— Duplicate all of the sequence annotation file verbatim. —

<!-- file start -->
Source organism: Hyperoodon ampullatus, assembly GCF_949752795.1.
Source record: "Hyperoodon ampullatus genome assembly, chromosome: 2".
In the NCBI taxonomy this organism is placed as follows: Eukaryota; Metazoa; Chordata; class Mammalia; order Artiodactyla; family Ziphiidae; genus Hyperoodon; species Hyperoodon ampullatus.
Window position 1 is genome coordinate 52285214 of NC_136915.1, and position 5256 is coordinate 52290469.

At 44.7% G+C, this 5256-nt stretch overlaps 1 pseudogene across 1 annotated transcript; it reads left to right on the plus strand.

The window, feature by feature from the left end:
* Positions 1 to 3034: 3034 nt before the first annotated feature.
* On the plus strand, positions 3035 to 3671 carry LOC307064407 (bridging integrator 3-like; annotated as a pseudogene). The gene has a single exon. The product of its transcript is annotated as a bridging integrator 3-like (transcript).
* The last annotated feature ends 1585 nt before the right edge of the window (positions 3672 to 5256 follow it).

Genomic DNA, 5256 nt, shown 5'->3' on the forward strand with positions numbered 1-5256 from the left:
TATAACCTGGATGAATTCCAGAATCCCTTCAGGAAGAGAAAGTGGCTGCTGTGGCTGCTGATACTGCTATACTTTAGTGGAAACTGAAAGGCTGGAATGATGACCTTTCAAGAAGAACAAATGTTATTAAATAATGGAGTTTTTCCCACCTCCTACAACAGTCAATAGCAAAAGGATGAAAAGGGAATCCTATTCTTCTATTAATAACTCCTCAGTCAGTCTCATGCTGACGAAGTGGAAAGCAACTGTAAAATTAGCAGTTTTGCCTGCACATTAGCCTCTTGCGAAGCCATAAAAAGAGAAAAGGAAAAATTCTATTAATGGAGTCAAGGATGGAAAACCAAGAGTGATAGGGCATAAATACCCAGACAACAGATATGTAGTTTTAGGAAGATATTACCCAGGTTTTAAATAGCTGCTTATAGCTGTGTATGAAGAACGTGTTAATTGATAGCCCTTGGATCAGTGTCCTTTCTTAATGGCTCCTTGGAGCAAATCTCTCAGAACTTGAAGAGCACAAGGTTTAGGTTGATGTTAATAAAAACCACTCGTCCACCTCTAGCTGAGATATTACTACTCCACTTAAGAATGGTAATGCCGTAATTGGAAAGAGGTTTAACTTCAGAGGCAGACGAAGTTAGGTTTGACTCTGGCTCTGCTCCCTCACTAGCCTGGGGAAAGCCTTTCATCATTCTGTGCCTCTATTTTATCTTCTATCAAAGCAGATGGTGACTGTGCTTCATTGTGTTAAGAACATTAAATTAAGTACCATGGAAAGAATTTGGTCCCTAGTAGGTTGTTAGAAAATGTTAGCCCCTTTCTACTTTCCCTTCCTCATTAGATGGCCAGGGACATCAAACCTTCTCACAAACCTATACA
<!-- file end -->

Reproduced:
Source organism: Hyperoodon ampullatus, assembly GCF_949752795.1.
Source record: "Hyperoodon ampullatus genome assembly, chromosome: 2".
In the NCBI taxonomy this organism is placed as follows: Eukaryota; Metazoa; Chordata; class Mammalia; order Artiodactyla; family Ziphiidae; genus Hyperoodon; species Hyperoodon ampullatus.
Window position 1 is genome coordinate 52285214 of NC_136915.1, and position 5256 is coordinate 52290469.

At 44.7% G+C, this 5256-nt stretch overlaps 1 pseudogene across 1 annotated transcript; it reads left to right on the plus strand.

The window, feature by feature from the left end:
* Positions 1 to 3034: 3034 nt before the first annotated feature.
* On the plus strand, positions 3035 to 3671 carry LOC307064407 (bridging integrator 3-like; annotated as a pseudogene). The gene has a single exon. The product of its transcript is annotated as a bridging integrator 3-like (transcript).
* The last annotated feature ends 1585 nt before the right edge of the window (positions 3672 to 5256 follow it).

Genomic DNA, 5256 nt, shown 5'->3' on the forward strand with positions numbered 1-5256 from the left:
TATAACCTGGATGAATTCCAGAATCCCTTCAGGAAGAGAAAGTGGCTGCTGTGGCTGCTGATACTGCTATACTTTAGTGGAAACTGAAAGGCTGGAATGATGACCTTTCAAGAAGAACAAATGTTATTAAATAATGGAGTTTTTCCCACCTCCTACAACAGTCAATAGCAAAAGGATGAAAAGGGAATCCTATTCTTCTATTAATAACTCCTCAGTCAGTCTCATGCTGACGAAGTGGAAAGCAACTGTAAAATTAGCAGTTTTGCCTGCACATTAGCCTCTTGCGAAGCCATAAAAAGAGAAAAGGAAAAATTCTATTAATGGAGTCAAGGATGGAAAACCAAGAGTGATAGGGCATAAATACCCAGACAACAGATATGTAGTTTTAGGAAGATATTACCCAGGTTTTAAATAGCTGCTTATAGCTGTGTATGAAGAACGTGTTAATTGATAGCCCTTGGATCAGTGTCCTTTCTTAATGGCTCCTTGGAGCAAATCTCTCAGAACTTGAAGAGCACAAGGTTTAGGTTGATGTTAATAAAAACCACTCGTCCACCTCTAGCTGAGATATTACTACTCCACTTAAGAATGGTAATGCCGTAATTGGAAAGAGGTTTAACTTCAGAGGCAGACGAAGTTAGGTTTGACTCTGGCTCTGCTCCCTCACTAGCCTGGGGAAAGCCTTTCATCATTCTGTGCCTCTATTTTATCTTCTATCAAAGCAGATGGTGACTGTGCTTCATTGTGTTAAGAACATTAAATTAAGTACCATGGAAAGAATTTGGTCCCTAGTAGGTTGTTAGAAAATGTTAGCCCCTTTCTACTTTCCCTTCCTCATTAGATGGCCAGGGACATCAAACCTTCTCACAAACCTATACA